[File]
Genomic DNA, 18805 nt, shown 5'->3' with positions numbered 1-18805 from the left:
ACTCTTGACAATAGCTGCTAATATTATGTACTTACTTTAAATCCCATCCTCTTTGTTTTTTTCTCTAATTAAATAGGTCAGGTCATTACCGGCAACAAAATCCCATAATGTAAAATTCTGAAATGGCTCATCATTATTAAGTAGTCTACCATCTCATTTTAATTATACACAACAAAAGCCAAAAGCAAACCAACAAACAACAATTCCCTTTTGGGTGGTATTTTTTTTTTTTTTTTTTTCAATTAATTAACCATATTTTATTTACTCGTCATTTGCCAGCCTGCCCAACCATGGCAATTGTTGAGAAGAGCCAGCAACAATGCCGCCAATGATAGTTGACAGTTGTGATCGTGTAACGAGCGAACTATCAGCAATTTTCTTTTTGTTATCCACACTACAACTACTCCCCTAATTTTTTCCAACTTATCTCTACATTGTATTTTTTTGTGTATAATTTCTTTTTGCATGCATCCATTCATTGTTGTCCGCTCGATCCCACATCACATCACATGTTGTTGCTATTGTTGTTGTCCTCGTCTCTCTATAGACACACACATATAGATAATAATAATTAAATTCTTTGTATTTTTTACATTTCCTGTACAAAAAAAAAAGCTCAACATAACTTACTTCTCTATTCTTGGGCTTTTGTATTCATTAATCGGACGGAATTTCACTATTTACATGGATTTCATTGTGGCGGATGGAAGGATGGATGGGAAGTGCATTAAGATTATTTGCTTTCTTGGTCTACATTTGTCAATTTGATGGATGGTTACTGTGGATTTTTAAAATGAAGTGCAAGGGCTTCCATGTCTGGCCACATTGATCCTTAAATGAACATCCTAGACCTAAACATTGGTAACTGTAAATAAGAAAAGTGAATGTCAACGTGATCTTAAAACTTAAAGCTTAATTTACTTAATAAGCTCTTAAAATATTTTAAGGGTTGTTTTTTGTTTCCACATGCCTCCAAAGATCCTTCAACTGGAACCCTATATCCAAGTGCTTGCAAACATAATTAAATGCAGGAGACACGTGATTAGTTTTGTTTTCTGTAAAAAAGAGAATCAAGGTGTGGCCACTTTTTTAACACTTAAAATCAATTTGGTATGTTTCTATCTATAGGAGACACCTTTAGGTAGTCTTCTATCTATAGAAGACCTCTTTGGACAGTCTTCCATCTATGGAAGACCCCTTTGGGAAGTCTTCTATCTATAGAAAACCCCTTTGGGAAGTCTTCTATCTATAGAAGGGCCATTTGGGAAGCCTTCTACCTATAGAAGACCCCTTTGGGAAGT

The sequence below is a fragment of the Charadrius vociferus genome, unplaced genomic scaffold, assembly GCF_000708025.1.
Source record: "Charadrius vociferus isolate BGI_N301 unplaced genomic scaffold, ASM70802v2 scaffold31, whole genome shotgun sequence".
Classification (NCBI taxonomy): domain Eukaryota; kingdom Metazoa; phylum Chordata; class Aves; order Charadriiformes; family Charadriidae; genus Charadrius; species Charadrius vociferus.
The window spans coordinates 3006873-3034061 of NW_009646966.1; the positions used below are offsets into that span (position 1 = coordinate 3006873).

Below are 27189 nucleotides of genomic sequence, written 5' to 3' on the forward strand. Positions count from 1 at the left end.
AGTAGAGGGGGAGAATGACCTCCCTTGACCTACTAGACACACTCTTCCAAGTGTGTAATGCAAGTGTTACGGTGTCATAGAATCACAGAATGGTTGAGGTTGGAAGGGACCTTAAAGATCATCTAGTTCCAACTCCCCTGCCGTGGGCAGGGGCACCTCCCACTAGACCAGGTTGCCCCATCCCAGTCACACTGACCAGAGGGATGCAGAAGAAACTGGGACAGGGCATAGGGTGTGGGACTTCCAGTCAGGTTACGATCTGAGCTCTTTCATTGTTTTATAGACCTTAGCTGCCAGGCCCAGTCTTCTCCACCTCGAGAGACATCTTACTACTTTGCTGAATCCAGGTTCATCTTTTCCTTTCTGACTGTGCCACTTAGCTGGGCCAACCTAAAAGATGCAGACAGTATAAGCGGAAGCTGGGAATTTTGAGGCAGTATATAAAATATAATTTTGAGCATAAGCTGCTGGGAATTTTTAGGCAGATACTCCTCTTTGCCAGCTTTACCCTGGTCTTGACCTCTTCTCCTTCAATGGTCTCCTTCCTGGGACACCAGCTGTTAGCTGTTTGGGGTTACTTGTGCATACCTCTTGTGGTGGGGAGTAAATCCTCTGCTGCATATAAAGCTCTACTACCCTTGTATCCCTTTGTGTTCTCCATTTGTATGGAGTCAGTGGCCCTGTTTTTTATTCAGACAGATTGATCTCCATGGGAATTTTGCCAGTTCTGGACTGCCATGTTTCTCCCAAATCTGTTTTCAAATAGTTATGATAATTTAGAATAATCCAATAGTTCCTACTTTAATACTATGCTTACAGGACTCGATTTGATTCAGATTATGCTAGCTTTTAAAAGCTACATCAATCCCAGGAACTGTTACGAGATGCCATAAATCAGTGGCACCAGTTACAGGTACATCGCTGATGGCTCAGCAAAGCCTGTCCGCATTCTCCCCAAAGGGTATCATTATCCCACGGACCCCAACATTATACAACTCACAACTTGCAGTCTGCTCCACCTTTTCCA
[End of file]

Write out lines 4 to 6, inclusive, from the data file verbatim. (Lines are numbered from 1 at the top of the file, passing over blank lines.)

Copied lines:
Source record: "Charadrius vociferus isolate BGI_N301 unplaced genomic scaffold, ASM70802v2 scaffold31, whole genome shotgun sequence".
Classification (NCBI taxonomy): domain Eukaryota; kingdom Metazoa; phylum Chordata; class Aves; order Charadriiformes; family Charadriidae; genus Charadrius; species Charadrius vociferus.
The window spans coordinates 3006873-3034061 of NW_009646966.1; the positions used below are offsets into that span (position 1 = coordinate 3006873).